Boycotting the Olympics

By: Joanna Domson

Sentry Staff Reporter

Every four years nearly every country in the world comes together to celebrate competition and athletics in the Winter Olympics.  This year the Olympic Games are being hosted in Sochi, Russia; a resort town on the northeastern coast of the Black Sea.  Unfortunately, this year the attention is being taken away from the games, and the spotlight is being turned towards Vladimir Putin and his country, Russia.  Some of the decisions that Putin has made are being questioned by world leaders, putting the idea of boycotting the Olympics in question.

Putin has passed a law that is controversial towards homosexuals.  The law prohibits anyone from talking about homosexuals in the presence of minors or giving underage children homosexual propaganda.  This same law also prohibits holding rallies for the Lesbian, Gay, Bisexual and Transgender (LGBT) communities.  Russian officials say that the law is in place in order to preserve Russian traditions, but many world leaders recognize it as discriminating against homosexuals and find it offensive.

Putin’s actions have prompted President Obama, the German President and Chancellor and the French President to announce their absence from the Olympic Games.  There has been a debate about whether or not more leaders should join the boycott and if the boycott will even make a difference.  Because of the fact that President Obama has not been to the Olympics yet, I believe him boycotting the Winter Games will have very little effect.  However, the fact that the issue has gotten this much press is promising for the LGBT community.

Not only are world leaders boycotting the Olympic Games, but some have called for civilians to boycott as well.  Not only do they suggest civilians not attend the Games, but they ask us to refrain from watching the Games on television as well.  I find this offensive.  Of course we need to support homosexuals, but we also need to support our athletes who have gone through many years of training and qualification in order to reach this high level of competition.  The International Olympic Committee (IOC) recently added sexual orientation to their anti-discrimination policy in response to the controversy in Russia.  The IOC insures that homosexuals will be treated fairly during the Games.  However, Russia requires all visitors during the Olympic Games to comply with Russian laws and policies, including the newly passed legislation.  This creates a problem for the LGBT advocates planning on attending the 2014 Games.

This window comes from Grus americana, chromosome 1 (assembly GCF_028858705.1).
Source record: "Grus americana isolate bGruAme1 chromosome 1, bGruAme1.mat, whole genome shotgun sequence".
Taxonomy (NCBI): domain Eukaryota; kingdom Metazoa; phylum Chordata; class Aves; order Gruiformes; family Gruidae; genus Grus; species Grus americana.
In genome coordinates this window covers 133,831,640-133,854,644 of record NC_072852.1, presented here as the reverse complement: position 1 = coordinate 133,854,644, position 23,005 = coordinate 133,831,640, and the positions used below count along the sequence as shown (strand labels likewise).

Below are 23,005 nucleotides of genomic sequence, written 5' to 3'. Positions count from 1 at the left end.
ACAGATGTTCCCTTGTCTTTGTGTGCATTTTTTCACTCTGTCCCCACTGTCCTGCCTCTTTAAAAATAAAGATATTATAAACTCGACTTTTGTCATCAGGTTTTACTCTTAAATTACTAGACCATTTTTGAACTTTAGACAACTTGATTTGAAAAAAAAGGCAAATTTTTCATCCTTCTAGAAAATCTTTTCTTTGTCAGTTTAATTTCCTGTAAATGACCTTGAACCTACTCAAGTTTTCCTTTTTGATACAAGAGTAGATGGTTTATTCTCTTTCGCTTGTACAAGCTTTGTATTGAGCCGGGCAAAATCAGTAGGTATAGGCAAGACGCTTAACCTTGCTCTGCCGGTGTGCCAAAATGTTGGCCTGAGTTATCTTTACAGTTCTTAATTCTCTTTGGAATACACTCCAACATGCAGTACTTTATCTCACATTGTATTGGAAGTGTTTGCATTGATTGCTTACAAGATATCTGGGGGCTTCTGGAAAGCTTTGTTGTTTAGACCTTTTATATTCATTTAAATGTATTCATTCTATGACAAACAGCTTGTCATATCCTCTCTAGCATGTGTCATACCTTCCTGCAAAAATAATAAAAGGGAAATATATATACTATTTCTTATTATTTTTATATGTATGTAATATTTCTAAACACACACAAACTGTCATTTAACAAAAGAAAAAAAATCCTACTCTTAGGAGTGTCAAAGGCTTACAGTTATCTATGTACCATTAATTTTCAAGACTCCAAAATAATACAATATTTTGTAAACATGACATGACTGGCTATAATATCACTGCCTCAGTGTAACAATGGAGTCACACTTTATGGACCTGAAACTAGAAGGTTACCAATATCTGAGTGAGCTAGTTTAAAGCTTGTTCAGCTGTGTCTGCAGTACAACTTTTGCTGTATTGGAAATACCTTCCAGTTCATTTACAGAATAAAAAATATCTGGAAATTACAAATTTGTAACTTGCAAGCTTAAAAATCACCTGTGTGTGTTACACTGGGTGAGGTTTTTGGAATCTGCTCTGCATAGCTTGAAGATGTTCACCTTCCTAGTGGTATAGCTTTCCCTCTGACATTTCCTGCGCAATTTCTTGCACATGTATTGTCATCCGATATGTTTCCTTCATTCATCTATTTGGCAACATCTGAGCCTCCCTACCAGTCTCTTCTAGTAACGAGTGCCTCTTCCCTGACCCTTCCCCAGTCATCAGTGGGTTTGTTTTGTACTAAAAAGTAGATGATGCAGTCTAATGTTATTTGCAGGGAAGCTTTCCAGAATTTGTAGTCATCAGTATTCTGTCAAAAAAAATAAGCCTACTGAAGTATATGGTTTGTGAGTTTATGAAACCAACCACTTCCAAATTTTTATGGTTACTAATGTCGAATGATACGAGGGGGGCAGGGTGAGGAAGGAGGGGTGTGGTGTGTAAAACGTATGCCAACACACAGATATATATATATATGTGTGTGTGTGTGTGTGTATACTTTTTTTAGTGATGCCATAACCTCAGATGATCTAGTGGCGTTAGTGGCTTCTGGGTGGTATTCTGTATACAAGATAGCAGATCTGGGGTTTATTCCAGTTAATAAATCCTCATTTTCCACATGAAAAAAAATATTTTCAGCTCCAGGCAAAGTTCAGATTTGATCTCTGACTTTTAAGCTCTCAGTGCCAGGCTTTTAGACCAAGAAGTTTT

Putin must have consequences for his actions, but the Olympics are a time of unity for the entire world, even in times of war.  It is hard to choose between supporting your country and supporting a group of people that have been oppressed for years.  However, I believe there is a solution.  I say that all who are attending the Olympic Games should do so in honor of gay rights.  They should wear a pin or scarf or anything to show the LGBT community that we are here to support them, but also to support our athletes.  This type of protest could reach all corners of the globe; not only do audiences hear about protests against Putin’s law, but they can also physically see the amount of people who support gay rights.  This plan also shows no violence whatsoever and is protected by IOC policies.  In addition, if Russia officials act out, their actions will be broadcasted to the entire world.

Nonviolence is definitely the answer to this problem, but inaction is not.  We can simultaneously show our support for the LGBT community and our athletes, who have worked so hard for their spot in the Olympic Games.  Boycotting the Olympics will not have an effect on the law instituted by Putin, but showing our support will.